Hitler was unhappy with Aufmarschanweisung Nr 1, and initially reacted with the decision that the German army should attack at a time as early as possible, whether or not it was deemed ready, in the hope that the Allies would be unprepared and there would follow an easy German victory. There followed a series of postponements as senior commanders repeatedly persuaded Hitler to delay the attack for a few days or weeks in order that some critical defect in the preparations could be corrected, or to wait for better weather. Hitler also tried to alter the plan, which he found unsatisfactory, but without clearly understanding and recommending any way in which it could be improved. This had the result of creating a dispersion of effort: although the main axis would still be directed through central Belgium, secondary attacks would be undertaken on the flanks. Hitler made such a suggestion on 11 November, but on 29 October Halder had provided a second operational plan, Aufmarschanweisung Nr 2, Fall Gelb, which included a secondary attack on the Netherlands.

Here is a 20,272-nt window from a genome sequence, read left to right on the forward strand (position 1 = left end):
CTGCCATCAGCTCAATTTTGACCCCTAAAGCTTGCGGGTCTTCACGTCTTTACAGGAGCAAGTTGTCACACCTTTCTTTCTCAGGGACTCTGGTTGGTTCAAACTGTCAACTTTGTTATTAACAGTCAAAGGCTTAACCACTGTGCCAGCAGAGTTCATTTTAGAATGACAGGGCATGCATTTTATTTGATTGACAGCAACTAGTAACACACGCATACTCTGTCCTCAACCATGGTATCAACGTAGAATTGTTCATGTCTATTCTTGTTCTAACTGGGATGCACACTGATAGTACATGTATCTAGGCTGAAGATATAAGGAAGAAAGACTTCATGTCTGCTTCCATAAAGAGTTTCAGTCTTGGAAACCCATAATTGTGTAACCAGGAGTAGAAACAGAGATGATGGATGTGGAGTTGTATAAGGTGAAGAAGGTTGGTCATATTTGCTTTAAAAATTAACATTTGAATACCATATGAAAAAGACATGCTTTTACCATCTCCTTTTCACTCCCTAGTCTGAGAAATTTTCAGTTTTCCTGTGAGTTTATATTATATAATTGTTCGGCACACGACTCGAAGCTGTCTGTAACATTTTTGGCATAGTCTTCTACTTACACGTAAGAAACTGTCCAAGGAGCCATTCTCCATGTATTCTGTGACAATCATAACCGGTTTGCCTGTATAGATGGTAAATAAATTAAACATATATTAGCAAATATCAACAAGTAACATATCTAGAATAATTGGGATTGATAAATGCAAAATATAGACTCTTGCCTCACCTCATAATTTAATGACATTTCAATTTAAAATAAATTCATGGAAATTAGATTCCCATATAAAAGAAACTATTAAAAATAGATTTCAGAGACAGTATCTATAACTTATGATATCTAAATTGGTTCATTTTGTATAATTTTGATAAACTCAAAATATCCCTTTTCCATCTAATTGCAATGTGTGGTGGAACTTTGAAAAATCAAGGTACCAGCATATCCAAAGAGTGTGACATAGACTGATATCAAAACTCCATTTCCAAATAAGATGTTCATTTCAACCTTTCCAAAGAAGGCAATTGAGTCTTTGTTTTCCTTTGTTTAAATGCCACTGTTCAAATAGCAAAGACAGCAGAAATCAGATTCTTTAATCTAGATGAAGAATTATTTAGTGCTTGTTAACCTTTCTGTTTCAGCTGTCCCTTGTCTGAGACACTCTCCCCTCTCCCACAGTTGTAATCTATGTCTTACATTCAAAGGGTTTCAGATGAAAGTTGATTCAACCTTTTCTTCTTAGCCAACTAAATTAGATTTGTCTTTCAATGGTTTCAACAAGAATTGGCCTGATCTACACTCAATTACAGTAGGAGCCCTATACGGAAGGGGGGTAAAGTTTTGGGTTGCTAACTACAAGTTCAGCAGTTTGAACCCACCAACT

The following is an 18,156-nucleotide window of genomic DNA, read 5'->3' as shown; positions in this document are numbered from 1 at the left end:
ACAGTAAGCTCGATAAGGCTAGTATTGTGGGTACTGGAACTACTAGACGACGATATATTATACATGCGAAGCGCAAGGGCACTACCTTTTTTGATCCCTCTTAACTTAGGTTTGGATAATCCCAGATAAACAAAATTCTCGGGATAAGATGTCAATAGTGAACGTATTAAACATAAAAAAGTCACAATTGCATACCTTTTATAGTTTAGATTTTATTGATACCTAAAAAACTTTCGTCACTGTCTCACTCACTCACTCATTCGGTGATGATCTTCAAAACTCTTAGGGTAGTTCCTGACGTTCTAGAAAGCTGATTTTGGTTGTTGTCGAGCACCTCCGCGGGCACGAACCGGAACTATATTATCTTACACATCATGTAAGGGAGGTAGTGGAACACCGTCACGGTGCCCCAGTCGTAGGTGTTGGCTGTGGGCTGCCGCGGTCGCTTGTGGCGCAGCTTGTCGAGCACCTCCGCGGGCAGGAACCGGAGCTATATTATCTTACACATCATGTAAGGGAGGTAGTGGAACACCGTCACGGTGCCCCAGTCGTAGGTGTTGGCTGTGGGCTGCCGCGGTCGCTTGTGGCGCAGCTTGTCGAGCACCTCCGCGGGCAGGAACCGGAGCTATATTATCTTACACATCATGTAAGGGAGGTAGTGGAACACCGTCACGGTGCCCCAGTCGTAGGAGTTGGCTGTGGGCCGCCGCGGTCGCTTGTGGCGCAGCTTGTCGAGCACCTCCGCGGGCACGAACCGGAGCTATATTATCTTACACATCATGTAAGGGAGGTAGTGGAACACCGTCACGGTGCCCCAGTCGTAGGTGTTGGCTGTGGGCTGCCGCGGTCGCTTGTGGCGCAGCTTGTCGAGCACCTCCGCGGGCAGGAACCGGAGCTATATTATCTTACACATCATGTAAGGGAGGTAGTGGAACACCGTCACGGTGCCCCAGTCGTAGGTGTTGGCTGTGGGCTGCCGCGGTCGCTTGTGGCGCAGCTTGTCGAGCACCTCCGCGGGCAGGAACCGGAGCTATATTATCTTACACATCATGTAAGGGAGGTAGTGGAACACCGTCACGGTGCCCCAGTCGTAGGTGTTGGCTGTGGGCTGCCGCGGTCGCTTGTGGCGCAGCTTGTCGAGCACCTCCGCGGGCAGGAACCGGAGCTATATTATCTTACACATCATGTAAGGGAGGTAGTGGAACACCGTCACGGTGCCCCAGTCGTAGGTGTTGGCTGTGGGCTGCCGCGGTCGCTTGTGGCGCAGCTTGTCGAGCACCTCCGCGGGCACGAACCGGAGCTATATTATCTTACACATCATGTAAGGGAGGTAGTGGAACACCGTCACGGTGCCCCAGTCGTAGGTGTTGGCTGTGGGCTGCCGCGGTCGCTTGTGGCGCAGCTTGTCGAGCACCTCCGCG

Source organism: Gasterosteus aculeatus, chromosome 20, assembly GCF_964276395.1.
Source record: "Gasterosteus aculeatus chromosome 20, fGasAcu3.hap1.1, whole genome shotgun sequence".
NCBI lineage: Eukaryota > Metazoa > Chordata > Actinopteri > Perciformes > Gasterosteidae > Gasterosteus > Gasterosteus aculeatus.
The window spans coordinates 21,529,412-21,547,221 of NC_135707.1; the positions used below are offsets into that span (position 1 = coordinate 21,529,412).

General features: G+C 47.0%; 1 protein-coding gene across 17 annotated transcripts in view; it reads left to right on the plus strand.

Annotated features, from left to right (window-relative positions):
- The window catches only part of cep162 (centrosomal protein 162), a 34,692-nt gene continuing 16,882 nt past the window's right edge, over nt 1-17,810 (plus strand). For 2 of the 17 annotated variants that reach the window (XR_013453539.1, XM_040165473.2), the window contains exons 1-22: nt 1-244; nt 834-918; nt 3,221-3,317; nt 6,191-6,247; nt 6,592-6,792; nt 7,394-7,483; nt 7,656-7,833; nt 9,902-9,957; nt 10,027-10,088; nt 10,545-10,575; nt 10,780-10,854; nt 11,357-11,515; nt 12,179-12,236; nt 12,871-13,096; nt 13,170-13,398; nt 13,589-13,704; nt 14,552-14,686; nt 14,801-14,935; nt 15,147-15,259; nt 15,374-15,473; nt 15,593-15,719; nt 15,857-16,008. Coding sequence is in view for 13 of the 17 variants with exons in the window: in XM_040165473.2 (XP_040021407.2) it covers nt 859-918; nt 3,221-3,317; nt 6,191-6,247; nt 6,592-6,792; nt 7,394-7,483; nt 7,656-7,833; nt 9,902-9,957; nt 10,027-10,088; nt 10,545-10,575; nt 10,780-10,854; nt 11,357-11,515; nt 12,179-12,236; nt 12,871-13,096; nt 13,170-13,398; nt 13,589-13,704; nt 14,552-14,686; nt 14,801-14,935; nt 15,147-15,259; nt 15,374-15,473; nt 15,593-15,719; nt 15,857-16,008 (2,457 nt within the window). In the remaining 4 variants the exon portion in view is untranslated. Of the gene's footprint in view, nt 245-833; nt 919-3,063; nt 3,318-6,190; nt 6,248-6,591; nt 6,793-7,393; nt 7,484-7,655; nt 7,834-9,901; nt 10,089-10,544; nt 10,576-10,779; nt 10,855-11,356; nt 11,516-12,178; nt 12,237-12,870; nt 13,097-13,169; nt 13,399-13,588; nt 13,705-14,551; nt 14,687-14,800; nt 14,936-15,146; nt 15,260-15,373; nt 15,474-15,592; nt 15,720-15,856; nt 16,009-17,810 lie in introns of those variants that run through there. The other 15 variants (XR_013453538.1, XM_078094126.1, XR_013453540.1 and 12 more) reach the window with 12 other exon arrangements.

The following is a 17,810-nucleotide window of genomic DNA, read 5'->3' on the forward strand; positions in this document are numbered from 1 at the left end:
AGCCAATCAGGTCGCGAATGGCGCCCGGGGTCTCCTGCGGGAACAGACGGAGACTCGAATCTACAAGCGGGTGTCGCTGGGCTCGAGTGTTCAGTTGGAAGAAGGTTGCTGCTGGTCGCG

Hitler’s dislike of Halder’s plan was echoed by Generaloberst Gerd von Rundstedt, the commander of Heeresgruppe 'A', who saw that the plan did not adhere to the classic principles of the Bewegungskrieg (manoeuvre warfare) concept which had lain at the heart of German strategic thinking since the 19th century. von Rundstedt firmly believed that the dictates of the Bewegungskrieg concept demanded that a breakthrough be effected to result in the encirclement and destruction of the main strength of the Allied forces. The most practical place to achieve this, von Rundstedt believed, was in the region of Sedan, which lay in the sector of his own army group. On 21 October, von Rundstedt agreed with his chief-of-staff, Generalleutnant Erich von Manstein, that there had to be an alternative operational plan which would reflect these basic ideas, making Heeresgruppe 'A' considerably stronger at the expense of Generaloberst Fedor von Bock’s Heeresgruppe 'B' farther to the north.